So if business is not objective, quantifiable, or plannable, how would we describe it?
The philosophical word is subjectivism. Businesses would be better equipped for marketplace success if they followed subjective methods. They’re dealing with people and their emotions and their interactions with others in a complex social system. There’s no hard science, no spreadsheets, no data set that can predict the outcomes.
That raises the question, what are the skills for business, if they’re not numeracy and hard science and mathematical economic. The answer is empathy. The skills of empathy – the ability to see inside customers’ minds and simulate a view of the world as they see it, to imagine what they are imagining, to reconstruct their mental model as opposed to imposing your own – are the most important in every business, and for every individual in every position and every function in business. Everyone must display customer empathy. What is the experience they are having? What’s imperfect about it from their point of view? What might result in a better experience for them, a potentially greater satisfaction for which they might be willing to pay. This empathy is best exercised at the level of the individual customer. If a business can get the empathic diagnosis right for one business, then they can investigate how it scales. Every customer is different, but there might be some patterns of response and interaction that spread out among a population of customers.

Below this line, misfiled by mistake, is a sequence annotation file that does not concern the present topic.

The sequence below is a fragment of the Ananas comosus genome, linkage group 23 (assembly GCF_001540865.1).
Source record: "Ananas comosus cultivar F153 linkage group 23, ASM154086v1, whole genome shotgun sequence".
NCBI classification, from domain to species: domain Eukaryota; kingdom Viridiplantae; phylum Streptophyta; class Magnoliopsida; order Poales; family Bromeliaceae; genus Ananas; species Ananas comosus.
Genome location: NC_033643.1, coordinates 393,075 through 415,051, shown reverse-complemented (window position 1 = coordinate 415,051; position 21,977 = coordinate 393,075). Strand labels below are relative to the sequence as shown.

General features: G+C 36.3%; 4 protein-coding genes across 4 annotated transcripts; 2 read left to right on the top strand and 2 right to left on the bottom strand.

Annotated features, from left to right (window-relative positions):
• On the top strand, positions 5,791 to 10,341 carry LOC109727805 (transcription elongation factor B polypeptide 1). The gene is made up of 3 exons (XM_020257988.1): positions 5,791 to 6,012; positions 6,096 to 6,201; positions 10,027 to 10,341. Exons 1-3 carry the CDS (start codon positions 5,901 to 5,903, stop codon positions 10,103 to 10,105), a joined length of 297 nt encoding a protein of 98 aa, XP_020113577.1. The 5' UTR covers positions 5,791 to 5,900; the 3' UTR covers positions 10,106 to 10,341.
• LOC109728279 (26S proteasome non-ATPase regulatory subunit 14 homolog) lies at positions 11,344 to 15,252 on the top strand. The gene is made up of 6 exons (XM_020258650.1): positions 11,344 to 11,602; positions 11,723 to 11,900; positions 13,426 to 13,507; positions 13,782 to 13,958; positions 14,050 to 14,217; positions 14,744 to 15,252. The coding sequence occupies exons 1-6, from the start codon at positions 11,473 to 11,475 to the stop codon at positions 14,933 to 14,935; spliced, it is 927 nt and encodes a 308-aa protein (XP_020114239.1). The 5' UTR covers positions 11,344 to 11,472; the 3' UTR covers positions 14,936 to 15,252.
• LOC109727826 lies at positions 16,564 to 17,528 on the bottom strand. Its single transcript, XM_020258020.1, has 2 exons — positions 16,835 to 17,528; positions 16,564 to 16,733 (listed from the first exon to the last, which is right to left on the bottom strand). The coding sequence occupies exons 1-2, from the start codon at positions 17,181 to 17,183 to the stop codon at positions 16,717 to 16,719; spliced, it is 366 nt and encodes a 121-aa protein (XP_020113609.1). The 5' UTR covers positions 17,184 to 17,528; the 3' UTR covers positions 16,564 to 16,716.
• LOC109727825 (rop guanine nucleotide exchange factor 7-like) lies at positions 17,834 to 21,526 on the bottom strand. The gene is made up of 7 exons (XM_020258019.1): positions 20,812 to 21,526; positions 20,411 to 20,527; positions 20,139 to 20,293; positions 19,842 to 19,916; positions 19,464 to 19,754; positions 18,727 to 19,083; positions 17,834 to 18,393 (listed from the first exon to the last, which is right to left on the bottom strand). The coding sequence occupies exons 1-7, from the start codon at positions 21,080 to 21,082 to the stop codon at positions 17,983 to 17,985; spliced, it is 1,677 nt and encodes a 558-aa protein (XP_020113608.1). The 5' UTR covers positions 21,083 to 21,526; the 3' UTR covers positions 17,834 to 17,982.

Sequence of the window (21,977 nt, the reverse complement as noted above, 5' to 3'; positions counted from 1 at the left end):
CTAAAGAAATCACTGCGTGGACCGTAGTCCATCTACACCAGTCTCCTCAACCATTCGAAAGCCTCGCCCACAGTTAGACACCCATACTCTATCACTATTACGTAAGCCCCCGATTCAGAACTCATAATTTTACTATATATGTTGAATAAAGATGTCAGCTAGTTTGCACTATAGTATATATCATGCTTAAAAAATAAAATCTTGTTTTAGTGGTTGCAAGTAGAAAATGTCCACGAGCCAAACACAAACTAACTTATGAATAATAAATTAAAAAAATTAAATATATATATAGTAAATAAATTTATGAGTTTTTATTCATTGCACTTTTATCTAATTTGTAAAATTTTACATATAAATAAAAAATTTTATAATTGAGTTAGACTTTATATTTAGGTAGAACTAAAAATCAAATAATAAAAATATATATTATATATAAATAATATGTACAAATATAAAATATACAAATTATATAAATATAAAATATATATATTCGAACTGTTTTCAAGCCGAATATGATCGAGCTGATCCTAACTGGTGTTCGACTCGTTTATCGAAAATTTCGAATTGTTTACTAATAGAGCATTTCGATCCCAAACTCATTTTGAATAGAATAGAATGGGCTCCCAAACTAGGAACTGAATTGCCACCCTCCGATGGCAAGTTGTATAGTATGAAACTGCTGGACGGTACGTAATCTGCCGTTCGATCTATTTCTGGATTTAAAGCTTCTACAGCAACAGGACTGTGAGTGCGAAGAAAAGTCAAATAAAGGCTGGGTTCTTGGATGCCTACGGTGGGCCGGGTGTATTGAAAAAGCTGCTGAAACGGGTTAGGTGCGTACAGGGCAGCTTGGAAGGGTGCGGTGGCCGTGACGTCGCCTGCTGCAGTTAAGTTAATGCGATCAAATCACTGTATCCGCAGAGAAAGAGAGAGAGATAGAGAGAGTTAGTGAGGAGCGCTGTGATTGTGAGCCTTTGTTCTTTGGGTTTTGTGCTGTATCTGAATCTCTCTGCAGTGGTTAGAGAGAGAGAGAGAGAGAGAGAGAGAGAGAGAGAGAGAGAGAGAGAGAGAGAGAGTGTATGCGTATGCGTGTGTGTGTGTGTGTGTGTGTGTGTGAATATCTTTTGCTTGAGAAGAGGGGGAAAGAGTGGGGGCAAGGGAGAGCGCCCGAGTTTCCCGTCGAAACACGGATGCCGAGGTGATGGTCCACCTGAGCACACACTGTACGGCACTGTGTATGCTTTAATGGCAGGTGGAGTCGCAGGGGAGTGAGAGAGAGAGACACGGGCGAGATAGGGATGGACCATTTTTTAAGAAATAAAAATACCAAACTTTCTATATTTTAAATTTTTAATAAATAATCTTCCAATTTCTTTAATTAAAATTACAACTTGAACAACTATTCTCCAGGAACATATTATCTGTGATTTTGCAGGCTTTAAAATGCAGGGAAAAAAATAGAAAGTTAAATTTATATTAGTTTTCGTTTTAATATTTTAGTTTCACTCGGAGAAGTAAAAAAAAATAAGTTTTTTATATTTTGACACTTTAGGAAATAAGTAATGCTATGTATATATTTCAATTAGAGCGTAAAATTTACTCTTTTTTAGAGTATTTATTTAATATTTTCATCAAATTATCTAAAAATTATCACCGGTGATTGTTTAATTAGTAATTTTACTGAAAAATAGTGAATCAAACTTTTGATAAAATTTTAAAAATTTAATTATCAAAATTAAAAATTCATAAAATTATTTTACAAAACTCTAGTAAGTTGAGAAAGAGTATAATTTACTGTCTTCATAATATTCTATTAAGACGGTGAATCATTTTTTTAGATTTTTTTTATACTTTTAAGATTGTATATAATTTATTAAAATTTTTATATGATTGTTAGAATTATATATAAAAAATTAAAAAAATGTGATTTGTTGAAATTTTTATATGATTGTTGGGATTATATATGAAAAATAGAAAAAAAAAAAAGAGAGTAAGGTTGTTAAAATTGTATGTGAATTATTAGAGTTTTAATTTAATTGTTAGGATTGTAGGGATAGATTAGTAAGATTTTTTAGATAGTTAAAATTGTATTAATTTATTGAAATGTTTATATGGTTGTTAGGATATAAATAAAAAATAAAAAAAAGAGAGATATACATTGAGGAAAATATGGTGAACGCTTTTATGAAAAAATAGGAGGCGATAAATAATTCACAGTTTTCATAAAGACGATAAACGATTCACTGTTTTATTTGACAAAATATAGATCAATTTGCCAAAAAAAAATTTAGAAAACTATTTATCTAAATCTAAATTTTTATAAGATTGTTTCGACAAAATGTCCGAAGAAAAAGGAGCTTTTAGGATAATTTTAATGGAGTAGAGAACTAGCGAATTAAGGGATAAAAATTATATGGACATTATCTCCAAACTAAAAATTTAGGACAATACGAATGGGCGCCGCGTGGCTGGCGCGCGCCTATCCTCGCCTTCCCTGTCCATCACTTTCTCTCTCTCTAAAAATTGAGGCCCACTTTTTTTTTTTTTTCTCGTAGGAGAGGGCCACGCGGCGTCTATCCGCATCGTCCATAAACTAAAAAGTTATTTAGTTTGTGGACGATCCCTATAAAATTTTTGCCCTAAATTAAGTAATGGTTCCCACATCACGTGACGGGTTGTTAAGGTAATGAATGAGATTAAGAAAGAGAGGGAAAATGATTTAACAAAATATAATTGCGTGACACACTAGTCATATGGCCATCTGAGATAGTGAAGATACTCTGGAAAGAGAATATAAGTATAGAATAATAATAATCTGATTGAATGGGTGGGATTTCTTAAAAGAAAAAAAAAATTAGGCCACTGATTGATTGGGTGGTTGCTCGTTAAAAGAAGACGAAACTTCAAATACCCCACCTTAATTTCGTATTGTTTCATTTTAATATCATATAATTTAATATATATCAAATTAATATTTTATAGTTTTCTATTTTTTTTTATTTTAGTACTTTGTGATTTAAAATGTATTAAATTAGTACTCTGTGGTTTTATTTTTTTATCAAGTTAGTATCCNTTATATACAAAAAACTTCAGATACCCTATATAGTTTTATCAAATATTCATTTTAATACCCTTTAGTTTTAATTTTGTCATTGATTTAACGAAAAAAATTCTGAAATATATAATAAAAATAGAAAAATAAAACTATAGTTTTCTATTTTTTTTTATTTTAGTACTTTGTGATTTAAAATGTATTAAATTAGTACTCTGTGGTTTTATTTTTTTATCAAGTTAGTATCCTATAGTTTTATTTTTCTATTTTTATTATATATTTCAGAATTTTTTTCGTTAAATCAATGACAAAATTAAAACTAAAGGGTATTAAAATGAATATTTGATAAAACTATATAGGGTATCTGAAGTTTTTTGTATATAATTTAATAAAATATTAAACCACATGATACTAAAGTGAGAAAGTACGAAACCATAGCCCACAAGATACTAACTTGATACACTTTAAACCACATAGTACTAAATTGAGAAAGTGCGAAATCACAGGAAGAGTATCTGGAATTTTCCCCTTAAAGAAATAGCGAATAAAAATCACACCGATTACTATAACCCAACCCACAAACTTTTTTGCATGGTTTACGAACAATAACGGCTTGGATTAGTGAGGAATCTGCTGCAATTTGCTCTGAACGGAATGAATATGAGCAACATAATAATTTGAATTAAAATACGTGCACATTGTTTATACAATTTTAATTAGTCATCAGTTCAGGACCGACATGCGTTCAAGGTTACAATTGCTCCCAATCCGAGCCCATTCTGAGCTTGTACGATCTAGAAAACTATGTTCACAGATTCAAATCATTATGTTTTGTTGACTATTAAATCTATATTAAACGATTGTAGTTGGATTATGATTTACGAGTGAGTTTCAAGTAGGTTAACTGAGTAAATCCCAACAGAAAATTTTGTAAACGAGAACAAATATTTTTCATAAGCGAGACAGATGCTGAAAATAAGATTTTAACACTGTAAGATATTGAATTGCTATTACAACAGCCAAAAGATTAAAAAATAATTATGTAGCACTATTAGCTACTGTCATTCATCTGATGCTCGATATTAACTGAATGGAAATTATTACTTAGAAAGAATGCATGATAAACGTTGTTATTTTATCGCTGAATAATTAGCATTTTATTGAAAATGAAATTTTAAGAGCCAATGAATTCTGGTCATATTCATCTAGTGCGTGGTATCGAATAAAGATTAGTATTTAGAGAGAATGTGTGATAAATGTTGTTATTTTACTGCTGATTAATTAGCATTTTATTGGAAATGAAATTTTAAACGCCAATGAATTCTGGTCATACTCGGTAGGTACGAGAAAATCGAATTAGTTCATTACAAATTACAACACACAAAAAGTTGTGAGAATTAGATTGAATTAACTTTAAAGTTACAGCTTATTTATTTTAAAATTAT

Empathic diagnosis can reveal customers’ intent. What ends are they aiming for? What’s the highest value they seek? How can the firm’s proposition stimulate them to believe that it might contribute to that highest value? Uncovering the customer’s intent can indicate what experiments to run to find out whether any of the propositions a firm is able to get customers to imagine a future where new value is a possibility for them. Experiment is a key word: there’s no certainty in advance. Possibility is another key word: there is a wide range of possible outcomes. But by running the experiments and responding to feedback, the number of possibilities, the range of uncertainty, can be narrowed.
Once the results of experiments are in, then the firm can start unleashing its quants to do the economic calculation. How much will the customer pay based on these experimental results? How many customers might there be? How frequently will they buy. How much advertising budget should I spend to make the value proposition more widely known. Quantification is appropriate for these questions, once the empathic diagnosis is authenticated.
Of course, the quantification can’t be accurate, and circumstances will change. It’s subjective calculation – the right method for an uncertain and subjective world.